Last week I deconstructed the Daily Mail’s sensationalist assertions regarding the teaching of Paganism in British religious education courses, specifically in Cornwall. I pointed out that there is no hard-and-fast mandate requiring schools to insert Pagan religions into their curriculum, and that the RE advisory council is exactly that, advisory. This didn’t stop conservative Catholic columnist Christina Odone from flying off the rails, using the story as a jumping-off point to rail against any who dare place non-Christian faiths on equal ground with Christianity.
“God, Gaia, whatever: school children are already as familiar with the solstice as with the sacraments. In pockets of Cornwall, children will point out a nun in her habit: “Look, a Druid!” Their parents will merely shrug — one set of belief is as good as another. How long before the end of term is marked by a Black Mass, with only Health and Safety preventing a human sacrifice?“
So with the discourse on this non-event having sunk about as low as it could go, it was time for the journalistic grown-ups at the BBC to step in and set things to rights.
Sue Green, director of education, said Cornwall’s heritage was “quite unique” and must be celebrated. The director said the syllabus suggested if there was an important religious aspect of beliefs such as Paganism, teachers should “explore it”. “We must celebrate the spiritual and religious heritage for our children.” Ms Green said: “For many of our schools there will be children who come from Pagan families and we wouldn’t want those children to feel marginalised.” But she added, that “no school is being told to teach about Paganism”.
It should be noted that Sue Green is director of education for the Anglican Diocese of Truro, which serves Cornwall and the Isles of Scilly, so not exactly a shill for the powerful (and largely imaginary) Cornwall Pagan lobby. Nor is Green the only prominent Cornish Christian to speak up in defense of the curriculum guidelines, a local paper in Cornwall interviews the Rev Mike Coles, pastor of Falmouth Evangelical Church, and chairman of Cornwall’s advisory body for religious education, about the council’s recommendations.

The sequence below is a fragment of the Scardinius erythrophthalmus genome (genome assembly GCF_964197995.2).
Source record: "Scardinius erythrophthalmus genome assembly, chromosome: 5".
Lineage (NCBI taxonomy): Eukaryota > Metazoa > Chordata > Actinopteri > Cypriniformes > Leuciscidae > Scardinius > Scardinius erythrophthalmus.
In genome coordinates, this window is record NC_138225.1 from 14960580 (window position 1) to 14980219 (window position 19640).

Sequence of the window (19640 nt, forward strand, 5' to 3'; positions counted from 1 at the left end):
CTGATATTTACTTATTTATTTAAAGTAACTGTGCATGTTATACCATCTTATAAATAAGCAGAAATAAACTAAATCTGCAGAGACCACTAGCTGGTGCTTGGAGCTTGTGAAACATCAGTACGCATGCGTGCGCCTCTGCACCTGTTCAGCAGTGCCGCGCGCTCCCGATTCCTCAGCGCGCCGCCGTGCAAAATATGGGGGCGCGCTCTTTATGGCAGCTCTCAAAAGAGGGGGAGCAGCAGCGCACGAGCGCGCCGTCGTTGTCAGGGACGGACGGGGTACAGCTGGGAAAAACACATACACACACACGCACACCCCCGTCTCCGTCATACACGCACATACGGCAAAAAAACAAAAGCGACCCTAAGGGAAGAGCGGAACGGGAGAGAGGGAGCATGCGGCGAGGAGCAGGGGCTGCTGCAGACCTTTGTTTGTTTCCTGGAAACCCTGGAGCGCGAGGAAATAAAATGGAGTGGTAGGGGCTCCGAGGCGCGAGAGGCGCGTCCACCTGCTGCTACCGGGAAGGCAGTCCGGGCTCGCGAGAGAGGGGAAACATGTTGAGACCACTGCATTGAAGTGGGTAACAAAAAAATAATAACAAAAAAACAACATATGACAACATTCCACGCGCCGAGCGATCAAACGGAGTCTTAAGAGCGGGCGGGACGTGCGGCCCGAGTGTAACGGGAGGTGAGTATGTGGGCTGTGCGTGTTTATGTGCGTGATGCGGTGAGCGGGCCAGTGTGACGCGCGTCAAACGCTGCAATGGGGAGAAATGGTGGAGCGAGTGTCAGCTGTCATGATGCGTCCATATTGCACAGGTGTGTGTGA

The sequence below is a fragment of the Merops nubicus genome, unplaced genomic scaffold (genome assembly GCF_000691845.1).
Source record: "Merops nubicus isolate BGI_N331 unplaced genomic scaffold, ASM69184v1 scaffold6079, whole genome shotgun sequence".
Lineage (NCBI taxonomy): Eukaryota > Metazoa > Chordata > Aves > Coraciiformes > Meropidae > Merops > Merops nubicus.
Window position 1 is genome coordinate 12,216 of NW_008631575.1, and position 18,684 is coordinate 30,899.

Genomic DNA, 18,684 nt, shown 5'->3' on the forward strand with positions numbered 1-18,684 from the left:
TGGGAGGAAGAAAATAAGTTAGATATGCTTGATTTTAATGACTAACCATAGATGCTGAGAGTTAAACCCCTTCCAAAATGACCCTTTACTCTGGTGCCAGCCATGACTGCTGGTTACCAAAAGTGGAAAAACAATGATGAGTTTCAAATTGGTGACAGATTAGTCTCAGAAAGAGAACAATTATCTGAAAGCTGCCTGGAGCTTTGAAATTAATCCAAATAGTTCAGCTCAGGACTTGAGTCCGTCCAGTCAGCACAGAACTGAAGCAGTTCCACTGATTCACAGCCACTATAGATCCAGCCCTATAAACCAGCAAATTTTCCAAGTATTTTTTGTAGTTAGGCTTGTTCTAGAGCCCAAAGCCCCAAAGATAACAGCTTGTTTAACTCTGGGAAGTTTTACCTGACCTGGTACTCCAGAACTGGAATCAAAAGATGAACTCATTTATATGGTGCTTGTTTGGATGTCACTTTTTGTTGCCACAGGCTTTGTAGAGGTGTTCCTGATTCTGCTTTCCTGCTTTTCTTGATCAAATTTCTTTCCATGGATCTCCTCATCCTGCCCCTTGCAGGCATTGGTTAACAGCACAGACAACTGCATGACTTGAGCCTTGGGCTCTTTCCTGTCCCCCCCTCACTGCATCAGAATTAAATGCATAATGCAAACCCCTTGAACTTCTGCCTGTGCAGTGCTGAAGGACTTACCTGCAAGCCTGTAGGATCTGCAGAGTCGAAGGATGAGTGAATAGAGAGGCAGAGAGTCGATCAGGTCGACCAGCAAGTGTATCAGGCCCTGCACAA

“It seems right to develop a distinctively Cornish element that included the early Celtic saints, the influence of John Wesley, and the history of Truro Cathedral, as well as the significance of pre-Christian sites.”
Rev. Coles is a conservative Baptist, again, not exactly a “rah rah Paganism” kind of guy. That paper also speaks with David Hampshire, RE adviser for Cornwall, who notes that the “option” (notice the word option and not “mandate”) was developed “in order to develop a ‘Curriculum Kernewek’ (Cornish curriculum),” and that Paganism would “not be a major feature” of the curriculum. Thus, yet another controversy constructed by The Daily Mail is laid to bed, though I’m sure critics will once again lash out at the BBC for being too “Pagan friendly” for daring to accurately report the news.
In a final note, only one news outlet bothered to get a statement from the local branch of the Pagan Federation, and that was the Huffington Post UK.
“Fiona MacDonald, co-ordinator of Cornwall’s Pagan Federation, said the group welcomed the decision to include Paganism on the curriculum. “We have been campaigning for schools to introduce it for the past 10 years,” she told The Huffington Post UK. “It is not a question of teaching children Paganism, rather teaching children about Paganism. “We are just normal human beings with different ideas,” she added.”
So here’s to HuffPo UK for actually asking local Pagans what they think about a story that affects their lives. It’s sad that they were the only ones to do so.
So, to wrap up, an advisory RE curriculum is advisory, not mandatory, local Christians and Pagans don’t seem to have a problem with the RE curriculum, children are not being indoctrinated by Pagans, and the Daily Mail is a terrible way to get your journalism and you should really stop reading and linking to it.